Energy Policy and the tensions between austerity and localism

17 March 2016 

Jon Morris - Research Associate, Sheffield University Management School

Schemes to reduce energy use show how local authorities are caught between devolved responsibilities and centralised resources

Since 2008 the main focus of environmental policy in the United Kingdom has been the commitment to reduce CO2 emissions by 80% relative to 1990 levels by 2050.  The domestic sector accounts for 25% of all emissions and as such it is at the forefront of energy reduction strategies.  The responsibility to reduce home energy usage rests with local authorities, yet whilst the government increasingly talks about devolution and localism local authorities remain bound by centrally-driven national policies.

Evidence tells us that the best way to reduce energy use and improve energy efficiency requires taking a long-term, joined-up approach that tackles underlying and interrelated problems of poor quality and inefficient housing, fuel poverty and local deprivation.  Yet findings from a new study of energy efficiency schemes run by local authorities indicate that many schemes are increasingly based on narrow and short-term policies, and are increasingly dictated by the private sector.  Local authorities are lacking freedoms and resources from central government and are resorting to short-term policies to meet the needs of central government rather than their communities.

Strategies to improve energy efficiency are often designed in order to satisfy competing stakeholder pressures, all with varying ideologies, political perspectives, uncertainties, and commitments.  Economists such as Dieter Helm argue for a ‘bottom up’ approach to reducing carbon emissions via localised energy efficiency schemes; whilst others advocate a centralist approach in order to provide service delivery mechanisms that ensure economies of scale and overcomes the risk of local authorities being ‘captured’ by interest groups.

Localised strategies (where functions and responsibilities are devolved from the government to local authorities, individuals, and community groups) are seen as the antithesis of the overly centralized, ‘one-size-fits-all’ central government schemes.  The emphasis is on promoting and empowering community-driven strategies, based on the idea that they are best placed to serve the local area and economy.  Since 2010 the UK’s Department for Communities and Local Government has encouraged a move towards localism, stating that ‘trying to improve people’s lives by imposing decisions, setting targets and demanding inspections from Whitehall simply don’t work. It creates bureaucracy. It leaves no room for adaptations to reflect local circumstances or innovation to deliver services more effectively and at lower costs’.

In theory, the adoption of a localist policy approach should result in local authorities being provided with the necessary freedoms and resources to pursue their own energy policies and associated social objectives such as prioritising the reduction of fuel poverty.  However, academic literature on ‘localism’ highlights that the extent to which local authorities can exercise power and influence over energy policies is ultimately constrained by authority, legitimacy, and resources; these are provided almost always at the discretion of central government.  These constraints are manifesting themselves in the suspicions that, under the cover of austerity, the government is using localism as a way of transferring responsibility for service provision but without devolving the necessary resources.  Risk, responsibility, and accountability are delegated to councils at the same time as large funding cuts to local government and mandatory council tax freezes have been implemented.  The result of these developments is that the UK, and especially England, remains one of the most fiscally centralised nations in the OECD.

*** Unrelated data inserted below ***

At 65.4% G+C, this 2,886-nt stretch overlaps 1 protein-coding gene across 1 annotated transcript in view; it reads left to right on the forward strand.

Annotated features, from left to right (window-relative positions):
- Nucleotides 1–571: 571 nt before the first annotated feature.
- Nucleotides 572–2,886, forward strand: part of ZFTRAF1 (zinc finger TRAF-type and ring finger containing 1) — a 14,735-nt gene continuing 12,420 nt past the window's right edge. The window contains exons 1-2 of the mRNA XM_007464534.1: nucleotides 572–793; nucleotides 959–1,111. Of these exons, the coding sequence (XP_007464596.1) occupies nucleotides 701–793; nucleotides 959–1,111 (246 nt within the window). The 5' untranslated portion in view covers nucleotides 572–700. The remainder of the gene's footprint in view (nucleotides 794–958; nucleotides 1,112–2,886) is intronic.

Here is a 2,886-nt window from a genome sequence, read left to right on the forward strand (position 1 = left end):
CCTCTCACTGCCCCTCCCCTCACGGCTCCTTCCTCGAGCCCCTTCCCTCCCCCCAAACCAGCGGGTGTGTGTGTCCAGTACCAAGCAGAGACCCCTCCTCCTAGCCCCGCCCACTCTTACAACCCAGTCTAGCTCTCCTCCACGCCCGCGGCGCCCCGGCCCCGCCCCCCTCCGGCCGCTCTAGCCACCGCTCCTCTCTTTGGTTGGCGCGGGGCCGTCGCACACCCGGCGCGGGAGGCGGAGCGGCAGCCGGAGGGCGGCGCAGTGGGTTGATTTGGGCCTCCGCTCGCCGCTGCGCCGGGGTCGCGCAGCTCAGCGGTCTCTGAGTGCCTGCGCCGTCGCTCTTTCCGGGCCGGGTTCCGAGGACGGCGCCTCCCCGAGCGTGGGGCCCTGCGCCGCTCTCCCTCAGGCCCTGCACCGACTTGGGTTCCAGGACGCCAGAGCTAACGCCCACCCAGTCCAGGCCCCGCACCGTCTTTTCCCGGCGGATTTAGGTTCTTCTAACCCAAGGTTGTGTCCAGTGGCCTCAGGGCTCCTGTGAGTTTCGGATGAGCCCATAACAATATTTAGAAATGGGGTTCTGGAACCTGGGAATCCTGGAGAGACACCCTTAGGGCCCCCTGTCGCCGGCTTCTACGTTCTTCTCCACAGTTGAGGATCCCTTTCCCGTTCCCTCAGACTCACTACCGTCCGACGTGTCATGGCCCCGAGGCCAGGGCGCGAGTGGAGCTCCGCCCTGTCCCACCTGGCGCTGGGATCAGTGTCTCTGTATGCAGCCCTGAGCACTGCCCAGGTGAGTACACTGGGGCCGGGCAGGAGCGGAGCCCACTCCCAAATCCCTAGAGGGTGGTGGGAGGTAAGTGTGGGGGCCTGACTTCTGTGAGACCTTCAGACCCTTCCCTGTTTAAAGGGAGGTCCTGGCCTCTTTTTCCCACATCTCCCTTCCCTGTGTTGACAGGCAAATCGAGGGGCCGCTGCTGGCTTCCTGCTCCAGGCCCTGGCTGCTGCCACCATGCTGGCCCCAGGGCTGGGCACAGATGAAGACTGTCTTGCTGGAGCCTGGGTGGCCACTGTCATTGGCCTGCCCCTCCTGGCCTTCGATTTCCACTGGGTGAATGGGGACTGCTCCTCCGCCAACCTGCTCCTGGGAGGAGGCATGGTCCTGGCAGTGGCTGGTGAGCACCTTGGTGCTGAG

Joined-up, locally driven energy efficiency policies have the potential to achieve a wide range of locally-specific social and economic development ‘successes’ such as job creation, reductions in fuel poverty and improved health outcomes.  Yet the reality is that local authorities are still mandated to report against crude measures such as ‘reduction in household energy consumption’, with financially challenged councils prioritising meeting government targets. Local authority representatives view these foci as restrictive and speak of tensions between ‘domestic energy’ necessity, and the desire of public servants to improve social outcomes for their communities.  In addition, the funding mechanisms for energy efficiency schemes such as the Green Deal have the effect of excluding low income households (those who have most to gain), and even lack incentives to attract middle and high income residents as ‘you can get cheaper credit from a commercial loan or from re-mortgaging’.

It is far from clear that localism and the reforms to fiscal responsibility have given autonomy and authority to local authorities to improve energy efficiency levels and social conditions for communities.  Evidence suggests that local authorities are still strongly bound by central government initiatives and are at the whims of short-term changes in policy direction dictated by central government.  In essence they are caught between devolved responsibilities and centralised resources.

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